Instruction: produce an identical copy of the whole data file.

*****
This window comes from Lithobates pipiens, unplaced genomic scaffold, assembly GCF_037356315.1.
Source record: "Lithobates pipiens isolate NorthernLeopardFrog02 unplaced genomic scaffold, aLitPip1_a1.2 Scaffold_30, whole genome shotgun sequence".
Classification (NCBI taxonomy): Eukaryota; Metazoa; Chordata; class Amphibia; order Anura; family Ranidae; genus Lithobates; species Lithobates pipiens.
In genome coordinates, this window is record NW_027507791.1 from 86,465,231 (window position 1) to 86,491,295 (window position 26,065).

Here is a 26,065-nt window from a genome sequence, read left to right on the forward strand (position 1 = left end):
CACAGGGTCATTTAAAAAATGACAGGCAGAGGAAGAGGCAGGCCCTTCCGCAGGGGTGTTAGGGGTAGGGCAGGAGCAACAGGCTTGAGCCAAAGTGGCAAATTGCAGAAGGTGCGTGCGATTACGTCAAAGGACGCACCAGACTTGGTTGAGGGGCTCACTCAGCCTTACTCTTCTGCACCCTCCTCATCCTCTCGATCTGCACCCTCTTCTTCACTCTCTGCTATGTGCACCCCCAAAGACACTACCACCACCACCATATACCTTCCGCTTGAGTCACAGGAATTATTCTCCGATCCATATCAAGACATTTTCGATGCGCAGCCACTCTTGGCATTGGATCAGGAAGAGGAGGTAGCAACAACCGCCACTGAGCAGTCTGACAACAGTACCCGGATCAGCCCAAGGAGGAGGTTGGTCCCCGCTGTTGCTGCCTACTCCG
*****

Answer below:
This window comes from Lithobates pipiens, unplaced genomic scaffold, assembly GCF_037356315.1.
Source record: "Lithobates pipiens isolate NorthernLeopardFrog02 unplaced genomic scaffold, aLitPip1_a1.2 Scaffold_30, whole genome shotgun sequence".
Classification (NCBI taxonomy): Eukaryota; Metazoa; Chordata; class Amphibia; order Anura; family Ranidae; genus Lithobates; species Lithobates pipiens.
In genome coordinates, this window is record NW_027507791.1 from 86,465,231 (window position 1) to 86,491,295 (window position 26,065).

Here is a 26,065-nt window from a genome sequence, read left to right on the forward strand (position 1 = left end):
CACAGGGTCATTTAAAAAATGACAGGCAGAGGAAGAGGCAGGCCCTTCCGCAGGGGTGTTAGGGGTAGGGCAGGAGCAACAGGCTTGAGCCAAAGTGGCAAATTGCAGAAGGTGCGTGCGATTACGTCAAAGGACGCACCAGACTTGGTTGAGGGGCTCACTCAGCCTTACTCTTCTGCACCCTCCTCATCCTCTCGATCTGCACCCTCTTCTTCACTCTCTGCTATGTGCACCCCCAAAGACACTACCACCACCACCATATACCTTCCGCTTGAGTCACAGGAATTATTCTCCGATCCATATCAAGACATTTTCGATGCGCAGCCACTCTTGGCATTGGATCAGGAAGAGGAGGTAGCAACAACCGCCACTGAGCAGTCTGACAACAGTACCCGGATCAGCCCAAGGAGGAGGTTGGTCCCCGCTGTTGCTGCCTACTCCG